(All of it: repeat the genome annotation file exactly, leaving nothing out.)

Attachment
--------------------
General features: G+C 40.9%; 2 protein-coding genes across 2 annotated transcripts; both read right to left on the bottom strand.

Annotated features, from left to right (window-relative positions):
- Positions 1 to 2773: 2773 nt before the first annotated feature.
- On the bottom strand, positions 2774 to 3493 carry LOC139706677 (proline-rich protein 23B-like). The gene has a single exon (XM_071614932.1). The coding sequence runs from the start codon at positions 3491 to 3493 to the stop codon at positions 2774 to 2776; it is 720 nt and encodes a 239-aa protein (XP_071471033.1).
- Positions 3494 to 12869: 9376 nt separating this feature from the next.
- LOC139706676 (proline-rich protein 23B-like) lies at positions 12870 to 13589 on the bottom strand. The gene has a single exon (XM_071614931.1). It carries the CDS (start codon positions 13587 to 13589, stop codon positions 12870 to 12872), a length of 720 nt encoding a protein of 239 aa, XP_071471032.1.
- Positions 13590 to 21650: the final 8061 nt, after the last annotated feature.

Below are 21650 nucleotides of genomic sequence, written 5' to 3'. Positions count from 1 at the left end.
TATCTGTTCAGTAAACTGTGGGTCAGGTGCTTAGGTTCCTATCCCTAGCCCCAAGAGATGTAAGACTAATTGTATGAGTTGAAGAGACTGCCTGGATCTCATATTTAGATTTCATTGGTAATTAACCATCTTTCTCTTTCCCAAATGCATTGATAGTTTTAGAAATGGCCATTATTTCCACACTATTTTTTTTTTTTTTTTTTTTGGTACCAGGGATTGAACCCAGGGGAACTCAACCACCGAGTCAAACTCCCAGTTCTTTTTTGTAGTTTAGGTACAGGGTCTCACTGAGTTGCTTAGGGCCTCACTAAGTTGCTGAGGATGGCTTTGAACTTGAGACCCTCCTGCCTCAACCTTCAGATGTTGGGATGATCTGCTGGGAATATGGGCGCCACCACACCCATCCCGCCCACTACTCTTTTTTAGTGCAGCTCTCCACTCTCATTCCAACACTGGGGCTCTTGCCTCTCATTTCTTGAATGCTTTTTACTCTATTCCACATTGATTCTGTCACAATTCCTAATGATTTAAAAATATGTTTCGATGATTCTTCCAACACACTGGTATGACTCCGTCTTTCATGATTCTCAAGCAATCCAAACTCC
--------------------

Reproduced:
General features: G+C 40.9%; 2 protein-coding genes across 2 annotated transcripts; both read right to left on the bottom strand.

Annotated features, from left to right (window-relative positions):
- Positions 1 to 2773: 2773 nt before the first annotated feature.
- On the bottom strand, positions 2774 to 3493 carry LOC139706677 (proline-rich protein 23B-like). The gene has a single exon (XM_071614932.1). The coding sequence runs from the start codon at positions 3491 to 3493 to the stop codon at positions 2774 to 2776; it is 720 nt and encodes a 239-aa protein (XP_071471033.1).
- Positions 3494 to 12869: 9376 nt separating this feature from the next.
- LOC139706676 (proline-rich protein 23B-like) lies at positions 12870 to 13589 on the bottom strand. The gene has a single exon (XM_071614931.1). It carries the CDS (start codon positions 13587 to 13589, stop codon positions 12870 to 12872), a length of 720 nt encoding a protein of 239 aa, XP_071471032.1.
- Positions 13590 to 21650: the final 8061 nt, after the last annotated feature.

Below are 21650 nucleotides of genomic sequence, written 5' to 3'. Positions count from 1 at the left end.
TATCTGTTCAGTAAACTGTGGGTCAGGTGCTTAGGTTCCTATCCCTAGCCCCAAGAGATGTAAGACTAATTGTATGAGTTGAAGAGACTGCCTGGATCTCATATTTAGATTTCATTGGTAATTAACCATCTTTCTCTTTCCCAAATGCATTGATAGTTTTAGAAATGGCCATTATTTCCACACTATTTTTTTTTTTTTTTTTTTTGGTACCAGGGATTGAACCCAGGGGAACTCAACCACCGAGTCAAACTCCCAGTTCTTTTTTGTAGTTTAGGTACAGGGTCTCACTGAGTTGCTTAGGGCCTCACTAAGTTGCTGAGGATGGCTTTGAACTTGAGACCCTCCTGCCTCAACCTTCAGATGTTGGGATGATCTGCTGGGAATATGGGCGCCACCACACCCATCCCGCCCACTACTCTTTTTTAGTGCAGCTCTCCACTCTCATTCCAACACTGGGGCTCTTGCCTCTCATTTCTTGAATGCTTTTTACTCTATTCCACATTGATTCTGTCACAATTCCTAATGATTTAAAAATATGTTTCGATGATTCTTCCAACACACTGGTATGACTCCGTCTTTCATGATTCTCAAGCAATCCAAACTCC